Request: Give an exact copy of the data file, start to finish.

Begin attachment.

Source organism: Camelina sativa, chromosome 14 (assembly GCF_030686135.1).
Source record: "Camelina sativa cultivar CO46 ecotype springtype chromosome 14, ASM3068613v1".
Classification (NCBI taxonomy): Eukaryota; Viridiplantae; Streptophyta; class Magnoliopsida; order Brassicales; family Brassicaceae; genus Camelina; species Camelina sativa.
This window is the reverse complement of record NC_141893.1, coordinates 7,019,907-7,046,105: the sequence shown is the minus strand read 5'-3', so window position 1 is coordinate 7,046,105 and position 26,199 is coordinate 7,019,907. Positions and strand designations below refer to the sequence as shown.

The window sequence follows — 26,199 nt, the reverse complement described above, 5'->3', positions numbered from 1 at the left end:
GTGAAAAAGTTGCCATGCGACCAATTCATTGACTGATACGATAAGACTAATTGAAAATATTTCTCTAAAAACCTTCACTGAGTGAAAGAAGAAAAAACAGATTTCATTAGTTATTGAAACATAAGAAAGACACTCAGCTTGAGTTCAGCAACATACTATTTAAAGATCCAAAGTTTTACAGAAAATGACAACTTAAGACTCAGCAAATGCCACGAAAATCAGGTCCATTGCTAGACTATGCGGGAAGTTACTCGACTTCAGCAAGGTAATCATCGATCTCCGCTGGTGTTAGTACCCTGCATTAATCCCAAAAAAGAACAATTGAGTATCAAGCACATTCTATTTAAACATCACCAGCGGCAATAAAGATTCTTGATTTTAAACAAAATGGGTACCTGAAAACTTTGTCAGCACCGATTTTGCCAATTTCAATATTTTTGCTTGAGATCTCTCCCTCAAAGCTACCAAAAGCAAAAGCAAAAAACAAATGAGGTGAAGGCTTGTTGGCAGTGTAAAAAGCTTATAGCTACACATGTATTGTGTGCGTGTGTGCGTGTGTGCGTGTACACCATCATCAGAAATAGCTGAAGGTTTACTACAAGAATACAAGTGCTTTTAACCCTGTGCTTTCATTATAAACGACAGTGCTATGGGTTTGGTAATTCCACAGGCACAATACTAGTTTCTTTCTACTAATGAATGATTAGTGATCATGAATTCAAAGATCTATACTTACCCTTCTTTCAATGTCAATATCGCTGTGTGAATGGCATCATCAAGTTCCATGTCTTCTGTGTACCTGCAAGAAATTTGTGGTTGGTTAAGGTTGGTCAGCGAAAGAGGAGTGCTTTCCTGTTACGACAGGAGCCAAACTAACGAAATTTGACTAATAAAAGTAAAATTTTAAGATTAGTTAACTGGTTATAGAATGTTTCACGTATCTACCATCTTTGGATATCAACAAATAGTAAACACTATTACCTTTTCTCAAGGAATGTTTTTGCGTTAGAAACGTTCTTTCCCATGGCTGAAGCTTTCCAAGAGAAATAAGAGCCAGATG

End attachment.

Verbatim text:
Source organism: Camelina sativa, chromosome 14 (assembly GCF_030686135.1).
Source record: "Camelina sativa cultivar CO46 ecotype springtype chromosome 14, ASM3068613v1".
Classification (NCBI taxonomy): Eukaryota; Viridiplantae; Streptophyta; class Magnoliopsida; order Brassicales; family Brassicaceae; genus Camelina; species Camelina sativa.
This window is the reverse complement of record NC_141893.1, coordinates 7,019,907-7,046,105: the sequence shown is the minus strand read 5'-3', so window position 1 is coordinate 7,046,105 and position 26,199 is coordinate 7,019,907. Positions and strand designations below refer to the sequence as shown.

The window sequence follows — 26,199 nt, the reverse complement described above, 5'->3', positions numbered from 1 at the left end:
GTGAAAAAGTTGCCATGCGACCAATTCATTGACTGATACGATAAGACTAATTGAAAATATTTCTCTAAAAACCTTCACTGAGTGAAAGAAGAAAAAACAGATTTCATTAGTTATTGAAACATAAGAAAGACACTCAGCTTGAGTTCAGCAACATACTATTTAAAGATCCAAAGTTTTACAGAAAATGACAACTTAAGACTCAGCAAATGCCACGAAAATCAGGTCCATTGCTAGACTATGCGGGAAGTTACTCGACTTCAGCAAGGTAATCATCGATCTCCGCTGGTGTTAGTACCCTGCATTAATCCCAAAAAAGAACAATTGAGTATCAAGCACATTCTATTTAAACATCACCAGCGGCAATAAAGATTCTTGATTTTAAACAAAATGGGTACCTGAAAACTTTGTCAGCACCGATTTTGCCAATTTCAATATTTTTGCTTGAGATCTCTCCCTCAAAGCTACCAAAAGCAAAAGCAAAAAACAAATGAGGTGAAGGCTTGTTGGCAGTGTAAAAAGCTTATAGCTACACATGTATTGTGTGCGTGTGTGCGTGTGTGCGTGTACACCATCATCAGAAATAGCTGAAGGTTTACTACAAGAATACAAGTGCTTTTAACCCTGTGCTTTCATTATAAACGACAGTGCTATGGGTTTGGTAATTCCACAGGCACAATACTAGTTTCTTTCTACTAATGAATGATTAGTGATCATGAATTCAAAGATCTATACTTACCCTTCTTTCAATGTCAATATCGCTGTGTGAATGGCATCATCAAGTTCCATGTCTTCTGTGTACCTGCAAGAAATTTGTGGTTGGTTAAGGTTGGTCAGCGAAAGAGGAGTGCTTTCCTGTTACGACAGGAGCCAAACTAACGAAATTTGACTAATAAAAGTAAAATTTTAAGATTAGTTAACTGGTTATAGAATGTTTCACGTATCTACCATCTTTGGATATCAACAAATAGTAAACACTATTACCTTTTCTCAAGGAATGTTTTTGCGTTAGAAACGTTCTTTCCCATGGCTGAAGCTTTCCAAGAGAAATAAGAGCCAGATG